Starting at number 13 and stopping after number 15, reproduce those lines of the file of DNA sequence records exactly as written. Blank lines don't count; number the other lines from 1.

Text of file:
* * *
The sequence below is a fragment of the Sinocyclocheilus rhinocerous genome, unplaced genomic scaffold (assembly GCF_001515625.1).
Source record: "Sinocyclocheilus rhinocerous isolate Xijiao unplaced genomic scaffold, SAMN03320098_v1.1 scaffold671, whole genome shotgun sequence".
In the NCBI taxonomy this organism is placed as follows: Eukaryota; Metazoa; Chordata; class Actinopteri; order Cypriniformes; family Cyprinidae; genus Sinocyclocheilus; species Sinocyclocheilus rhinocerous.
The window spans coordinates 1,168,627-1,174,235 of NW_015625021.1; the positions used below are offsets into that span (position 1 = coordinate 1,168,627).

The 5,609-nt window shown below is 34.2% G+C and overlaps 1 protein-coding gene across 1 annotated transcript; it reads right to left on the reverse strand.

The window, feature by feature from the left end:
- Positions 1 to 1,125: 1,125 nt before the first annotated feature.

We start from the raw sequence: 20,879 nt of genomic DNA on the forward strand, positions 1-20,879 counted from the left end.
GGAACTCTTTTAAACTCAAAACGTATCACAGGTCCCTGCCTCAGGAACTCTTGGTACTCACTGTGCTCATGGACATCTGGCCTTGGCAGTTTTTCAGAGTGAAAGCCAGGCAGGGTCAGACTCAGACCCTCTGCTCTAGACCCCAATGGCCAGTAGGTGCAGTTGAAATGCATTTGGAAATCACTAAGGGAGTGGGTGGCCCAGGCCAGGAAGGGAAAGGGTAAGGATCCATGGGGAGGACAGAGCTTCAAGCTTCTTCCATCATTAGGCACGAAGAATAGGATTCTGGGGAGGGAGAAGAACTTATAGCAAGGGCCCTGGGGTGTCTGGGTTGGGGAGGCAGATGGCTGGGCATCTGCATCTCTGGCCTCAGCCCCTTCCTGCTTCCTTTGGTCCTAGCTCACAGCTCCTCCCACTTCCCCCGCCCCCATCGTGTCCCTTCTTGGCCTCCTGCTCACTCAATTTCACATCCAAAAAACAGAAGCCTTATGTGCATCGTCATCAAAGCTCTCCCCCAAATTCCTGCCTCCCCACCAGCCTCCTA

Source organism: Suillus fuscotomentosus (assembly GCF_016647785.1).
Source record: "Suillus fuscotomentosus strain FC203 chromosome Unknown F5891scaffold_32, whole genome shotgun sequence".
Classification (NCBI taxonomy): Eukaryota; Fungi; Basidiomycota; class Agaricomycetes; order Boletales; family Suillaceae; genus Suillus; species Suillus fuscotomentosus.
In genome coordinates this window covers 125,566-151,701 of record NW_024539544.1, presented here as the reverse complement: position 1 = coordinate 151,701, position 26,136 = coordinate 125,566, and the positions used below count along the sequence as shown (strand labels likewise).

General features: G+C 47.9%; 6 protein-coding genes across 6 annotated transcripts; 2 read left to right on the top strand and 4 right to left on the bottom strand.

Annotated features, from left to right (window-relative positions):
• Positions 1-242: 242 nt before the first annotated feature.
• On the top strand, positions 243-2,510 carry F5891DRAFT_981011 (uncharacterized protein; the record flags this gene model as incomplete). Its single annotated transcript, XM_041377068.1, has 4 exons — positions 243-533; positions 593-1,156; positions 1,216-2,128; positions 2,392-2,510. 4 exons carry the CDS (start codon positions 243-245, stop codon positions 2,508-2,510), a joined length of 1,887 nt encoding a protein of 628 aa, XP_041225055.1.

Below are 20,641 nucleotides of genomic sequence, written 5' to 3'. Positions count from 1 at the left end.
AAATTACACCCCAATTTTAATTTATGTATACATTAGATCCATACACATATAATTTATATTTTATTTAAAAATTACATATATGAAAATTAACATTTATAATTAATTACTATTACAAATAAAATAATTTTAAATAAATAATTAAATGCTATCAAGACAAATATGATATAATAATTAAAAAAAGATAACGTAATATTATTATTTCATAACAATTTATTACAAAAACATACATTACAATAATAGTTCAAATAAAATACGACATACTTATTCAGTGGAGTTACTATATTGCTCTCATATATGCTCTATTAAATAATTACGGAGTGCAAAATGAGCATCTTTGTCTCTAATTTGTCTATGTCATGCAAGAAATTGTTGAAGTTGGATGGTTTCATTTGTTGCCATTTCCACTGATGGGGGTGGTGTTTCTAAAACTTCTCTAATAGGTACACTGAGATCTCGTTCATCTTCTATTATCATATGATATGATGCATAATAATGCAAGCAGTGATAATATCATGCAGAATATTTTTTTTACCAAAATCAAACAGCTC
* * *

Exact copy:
In genome coordinates this window covers 125,566-151,701 of record NW_024539544.1, presented here as the reverse complement: position 1 = coordinate 151,701, position 26,136 = coordinate 125,566, and the positions used below count along the sequence as shown (strand labels likewise).

General features: G+C 47.9%; 6 protein-coding genes across 6 annotated transcripts; 2 read left to right on the top strand and 4 right to left on the bottom strand.

Annotated features, from left to right (window-relative positions):